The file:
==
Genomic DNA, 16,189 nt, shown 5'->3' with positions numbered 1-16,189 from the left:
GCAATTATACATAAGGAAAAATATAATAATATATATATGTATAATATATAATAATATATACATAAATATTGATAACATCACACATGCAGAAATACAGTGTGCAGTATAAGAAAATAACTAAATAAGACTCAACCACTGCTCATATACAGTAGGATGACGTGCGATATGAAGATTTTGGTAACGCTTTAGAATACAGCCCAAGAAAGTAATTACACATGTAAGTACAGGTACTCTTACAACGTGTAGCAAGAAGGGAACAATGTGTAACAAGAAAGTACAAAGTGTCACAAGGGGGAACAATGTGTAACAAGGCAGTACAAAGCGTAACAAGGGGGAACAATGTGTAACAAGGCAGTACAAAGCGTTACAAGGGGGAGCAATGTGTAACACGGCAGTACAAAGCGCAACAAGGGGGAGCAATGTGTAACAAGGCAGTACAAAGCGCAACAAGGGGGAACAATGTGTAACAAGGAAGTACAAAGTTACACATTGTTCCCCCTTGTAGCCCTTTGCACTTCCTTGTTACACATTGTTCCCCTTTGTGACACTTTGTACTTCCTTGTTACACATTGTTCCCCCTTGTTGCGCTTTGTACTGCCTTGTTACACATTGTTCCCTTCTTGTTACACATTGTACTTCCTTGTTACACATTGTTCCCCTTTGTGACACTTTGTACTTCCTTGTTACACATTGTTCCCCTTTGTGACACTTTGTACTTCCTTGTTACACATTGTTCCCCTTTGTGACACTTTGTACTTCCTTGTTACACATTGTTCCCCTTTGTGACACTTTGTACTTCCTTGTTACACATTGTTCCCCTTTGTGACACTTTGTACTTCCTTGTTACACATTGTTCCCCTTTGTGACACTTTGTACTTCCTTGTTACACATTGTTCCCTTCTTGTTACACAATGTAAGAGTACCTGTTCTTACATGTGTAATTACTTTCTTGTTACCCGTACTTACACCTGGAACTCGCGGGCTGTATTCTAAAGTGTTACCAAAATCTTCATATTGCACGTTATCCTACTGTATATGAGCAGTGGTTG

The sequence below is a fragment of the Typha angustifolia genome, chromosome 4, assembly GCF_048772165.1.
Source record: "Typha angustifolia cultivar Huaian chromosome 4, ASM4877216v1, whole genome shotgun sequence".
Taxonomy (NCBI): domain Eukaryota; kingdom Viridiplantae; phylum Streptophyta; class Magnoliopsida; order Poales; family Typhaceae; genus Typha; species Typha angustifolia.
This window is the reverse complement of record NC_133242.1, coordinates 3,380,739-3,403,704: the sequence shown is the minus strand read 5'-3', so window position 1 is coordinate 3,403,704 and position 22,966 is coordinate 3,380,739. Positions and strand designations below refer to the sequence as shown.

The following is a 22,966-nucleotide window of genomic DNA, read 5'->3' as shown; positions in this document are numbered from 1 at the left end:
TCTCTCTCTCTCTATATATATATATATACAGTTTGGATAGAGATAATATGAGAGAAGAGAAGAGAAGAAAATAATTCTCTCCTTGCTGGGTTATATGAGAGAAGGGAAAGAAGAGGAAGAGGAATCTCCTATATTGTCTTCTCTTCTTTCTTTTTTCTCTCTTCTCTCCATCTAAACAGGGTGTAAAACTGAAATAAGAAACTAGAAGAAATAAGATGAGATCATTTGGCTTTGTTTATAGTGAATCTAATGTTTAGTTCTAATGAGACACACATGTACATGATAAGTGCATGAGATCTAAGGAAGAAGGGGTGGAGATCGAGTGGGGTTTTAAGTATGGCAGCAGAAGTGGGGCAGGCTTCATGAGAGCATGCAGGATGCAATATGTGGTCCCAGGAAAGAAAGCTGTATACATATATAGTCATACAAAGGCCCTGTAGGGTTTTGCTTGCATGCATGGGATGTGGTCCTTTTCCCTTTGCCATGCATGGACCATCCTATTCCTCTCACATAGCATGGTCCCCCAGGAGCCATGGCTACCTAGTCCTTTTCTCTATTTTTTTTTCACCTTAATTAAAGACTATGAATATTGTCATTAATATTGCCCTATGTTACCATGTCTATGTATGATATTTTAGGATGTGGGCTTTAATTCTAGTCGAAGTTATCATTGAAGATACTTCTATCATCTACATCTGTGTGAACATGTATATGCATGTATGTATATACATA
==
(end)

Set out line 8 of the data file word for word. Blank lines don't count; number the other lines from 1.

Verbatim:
TCTCTCTCTCTCTATATATATATATATACAGTTTGGATAGAGATAATATGAGAGAAGAGAAGAGAAGAAAATAATTCTCTCCTTGCTGGGTTATATGAGAGAAGGGAAAGAAGAGGAAGAGGAATCTCCTATATTGTCTTCTCTTCTTTCTTTTTTCTCTCTTCTCTCCATCTAAACAGGGTGTAAAACTGAAATAAGAAACTAGAAGAAATAAGATGAGATCATTTGGCTTTGTTTATAGTGAATCTAATGTTTAGTTCTAATGAGACACACATGTACATGATAAGTGCATGAGATCTAAGGAAGAAGGGGTGGAGATCGAGTGGGGTTTTAAGTATGGCAGCAGAAGTGGGGCAGGCTTCATGAGAGCATGCAGGATGCAATATGTGGTCCCAGGAAAGAAAGCTGTATACATATATAGTCATACAAAGGCCCTGTAGGGTTTTGCTTGCATGCATGGGATGTGGTCCTTTTCCCTTTGCCATGCATGGACCATCCTATTCCTCTCACATAGCATGGTCCCCCAGGAGCCATGGCTACCTAGTCCTTTTCTCTATTTTTTTTTCACCTTAATTAAAGACTATGAATATTGTCATTAATATTGCCCTATGTTACCATGTCTATGTATGATATTTTAGGATGTGGGCTTTAATTCTAGTCGAAGTTATCATTGAAGATACTTCTATCATCTACATCTGTGTGAACATGTATATGCATGTATGTATATACATA